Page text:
Comali review

Language: Tamil

Cast: Jayam Ravi, Kajal Aggarwal, Yogi Babu, Samyukta Hegde

Director: Pradeep Ranganathan

Dhanush is an actor who can carry off a very young look. He can convince us he’s a college student, maybe even a schoolboy. Jayam Ravi is another. Comali is set in the 1980s/90s, when people used to gather at the one home in the neighbourhood that had a TV set, and your neighbour’s phone functioned as yours because…well, you didn’t have one. With some weight loss, Jayam Ravi (named Ravi in the film) looks like he really belongs in that era. He looks like he has stepped out of his school photographs. No suspension of disbelief is needed. Yogi Babu plays Mani, Ravi’s classmate. It’s tougher to buy him as a school-goer. Perhaps this is a throwback to a time colleges in Tamil cinema were filled with Charlies and Chinni Jayanths. Or perhaps this just means you can’t make a movie, today, without Yogi Babu. 

Mani and Ravi spend their first day of the eleventh standard scouting for newly admitted girls who are better than the “mokkai girls in their school. The writer-director is a young man named Pradeep Ranganathan. I wanted to take him to the next screen showing Thanneer Mathan Dinangal, the Malayalam hit that features a bunch of hormonal schoolboys. They, too, obsess about girls, but not once do they mock these girls on the basis of their appearance. When they make fun of the “unattractive” aspects of these girls (say, a wispy moustache), it’s used as observational comedy, not body-or looks-shaming. Why don’t we have a similar attitude in our cinema? How long do we endure “super figure” versus “mokkai figure” comparisons? Why is it still funny when girls on Facebook are assumed to have loose morals? This isn’t just about political correctness. It’s about laziness. Think up new jokes! What’s new is that Yogi Babu gets to body-shame someone else. He calls a classmate “soap dabba moonji. But this, again, feels like a throwback. It feels like something Goundamani would have called Senthil. Think up new jokes!

Also Read: Baradwaj Rangan’s Review Of Nerkonda Paarvai 

Ravi falls for Nikitha (Samyuktha Hegde), a girl in his class, but due to an accident, he ends up in a coma for 16 years. Hence the unusual spelling of the film’s title. Get it? Coma-li! It may be film’s best joke. No, scratch that. The film’s best joke is the scrolling ticker on a TV news programme that says the Rajinikanth gag in the trailer has been deleted. Talk about eating your cake and having it, too. Before you know it, the world has turned into a 2.0 version. Ravi wakes up surrounded by smartphones and online shopping and Google maps. And you wonder how the film will use its fish-out-of-water scenario. Will we see a rom-com that shows Ravi having to update himself to a world where romance has transformed from the chaste courtship of Kaadhalukku Mariyadhai or Kaadhal Kottai to the live-in scenarios of OK Kanmani?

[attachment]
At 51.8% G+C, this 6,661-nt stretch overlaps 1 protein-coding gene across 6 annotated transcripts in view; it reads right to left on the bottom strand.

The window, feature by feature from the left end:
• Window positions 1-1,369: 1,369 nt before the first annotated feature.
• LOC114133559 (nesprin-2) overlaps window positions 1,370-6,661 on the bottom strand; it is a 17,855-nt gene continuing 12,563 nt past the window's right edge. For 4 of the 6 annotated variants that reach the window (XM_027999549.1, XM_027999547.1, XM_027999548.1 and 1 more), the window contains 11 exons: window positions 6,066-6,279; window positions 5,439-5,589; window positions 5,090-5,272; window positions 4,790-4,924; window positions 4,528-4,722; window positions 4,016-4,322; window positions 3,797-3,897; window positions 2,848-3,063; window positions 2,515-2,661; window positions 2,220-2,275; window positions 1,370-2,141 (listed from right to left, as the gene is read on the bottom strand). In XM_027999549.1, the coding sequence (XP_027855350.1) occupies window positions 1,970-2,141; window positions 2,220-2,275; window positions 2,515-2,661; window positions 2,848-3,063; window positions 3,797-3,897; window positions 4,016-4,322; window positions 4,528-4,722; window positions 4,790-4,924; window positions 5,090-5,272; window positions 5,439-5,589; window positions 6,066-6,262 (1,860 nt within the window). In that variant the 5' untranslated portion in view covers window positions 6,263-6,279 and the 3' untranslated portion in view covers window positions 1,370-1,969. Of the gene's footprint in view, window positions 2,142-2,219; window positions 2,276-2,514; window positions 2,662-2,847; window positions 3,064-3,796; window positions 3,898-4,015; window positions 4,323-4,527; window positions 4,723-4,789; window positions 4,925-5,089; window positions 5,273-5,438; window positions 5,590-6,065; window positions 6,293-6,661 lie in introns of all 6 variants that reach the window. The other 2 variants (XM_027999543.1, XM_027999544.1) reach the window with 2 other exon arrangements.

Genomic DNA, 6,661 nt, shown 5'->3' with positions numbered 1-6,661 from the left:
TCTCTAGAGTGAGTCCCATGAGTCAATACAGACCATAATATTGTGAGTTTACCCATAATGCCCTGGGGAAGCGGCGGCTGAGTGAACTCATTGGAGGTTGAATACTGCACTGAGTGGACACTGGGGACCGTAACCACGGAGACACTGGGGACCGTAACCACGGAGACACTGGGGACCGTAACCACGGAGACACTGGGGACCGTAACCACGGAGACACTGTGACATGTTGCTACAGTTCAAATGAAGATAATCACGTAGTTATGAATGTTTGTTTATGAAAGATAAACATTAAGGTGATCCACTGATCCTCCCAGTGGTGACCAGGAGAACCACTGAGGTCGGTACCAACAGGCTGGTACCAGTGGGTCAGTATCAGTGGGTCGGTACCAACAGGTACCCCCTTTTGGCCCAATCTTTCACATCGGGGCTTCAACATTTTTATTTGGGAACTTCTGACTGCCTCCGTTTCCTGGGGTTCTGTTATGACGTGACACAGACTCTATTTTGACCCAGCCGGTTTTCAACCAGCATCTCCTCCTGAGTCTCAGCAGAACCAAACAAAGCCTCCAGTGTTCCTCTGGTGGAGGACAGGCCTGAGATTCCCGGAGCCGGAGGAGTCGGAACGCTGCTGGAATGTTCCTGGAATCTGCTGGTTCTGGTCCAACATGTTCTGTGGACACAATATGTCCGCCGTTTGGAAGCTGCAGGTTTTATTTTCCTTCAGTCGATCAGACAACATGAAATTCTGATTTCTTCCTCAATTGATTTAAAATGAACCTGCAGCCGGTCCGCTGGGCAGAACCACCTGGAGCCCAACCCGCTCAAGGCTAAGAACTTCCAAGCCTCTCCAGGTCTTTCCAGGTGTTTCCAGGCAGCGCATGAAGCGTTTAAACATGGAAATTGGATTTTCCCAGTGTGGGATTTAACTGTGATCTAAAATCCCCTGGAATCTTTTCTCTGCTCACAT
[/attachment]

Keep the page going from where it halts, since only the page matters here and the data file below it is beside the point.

I wish this had been that movie. Instead, we get a heist comedy…I think. It’s hard to classify the severely underwhelming Comali because the director himself isn’t sure what he’s making. Whenever Sha Ra is around, we seem to be watching a live-action cartoon. (That’s the only way I can explain the actor’s OTT mugging, which makes Tom and Jerry look like Method actors.) Then we get some rather hip comedy—rather, comedy based on the rather big hips of a buxom bajji seller. She bends over to make vengaya bajji and vazhakkai bajji, and this very specific action is somehow linked to an assassination plan. (It also made me very hungry during my 8am screening.) KS Ravikumar plays the schemer. In his final few scenes —one of them features music from The Godfather!—he made me think he’s a better actor than director. Then again, how much of a compliment is it, really, when you say “better than Lingaa”!

The bulk of Comali, strangely, is a badly written drama. I was puzzled when the film began with lectures about caste and the need to be there for someone (even if you can’t really do anything for them). Pradeep Ranganathan is really serious about this angle. The heroine, Reethika, is introduced through a matrimonial site where she says caste doesn’t matter. Performance doesn’t matter, either. Kajal Aggarwal plays Reethika. It’s a relief to report that her lip-sync is getting better. When she says “You are a YouTube superstar”, you can swear she uttered the same words during the shoot. But her role, eventually, turns out smaller than the statuette everyone’s after. It’s a family heirloom, and Comali, it turns out, is really about family. The message is as follows: “Look, we barely talk to our mothers over the phone, but 16 years ago, we all used to gather in the terrace for nila soru, and today we eat pizza, but 16 years ago, everyone played cricket in the open, and today our eyes are glued to our phones, but 16 years ago, KS Ravikumar made Paarai. So it’s not Ravi—those of us enslaved by technology are the ones in a coma.” Some of us in the theatre were in one, too.

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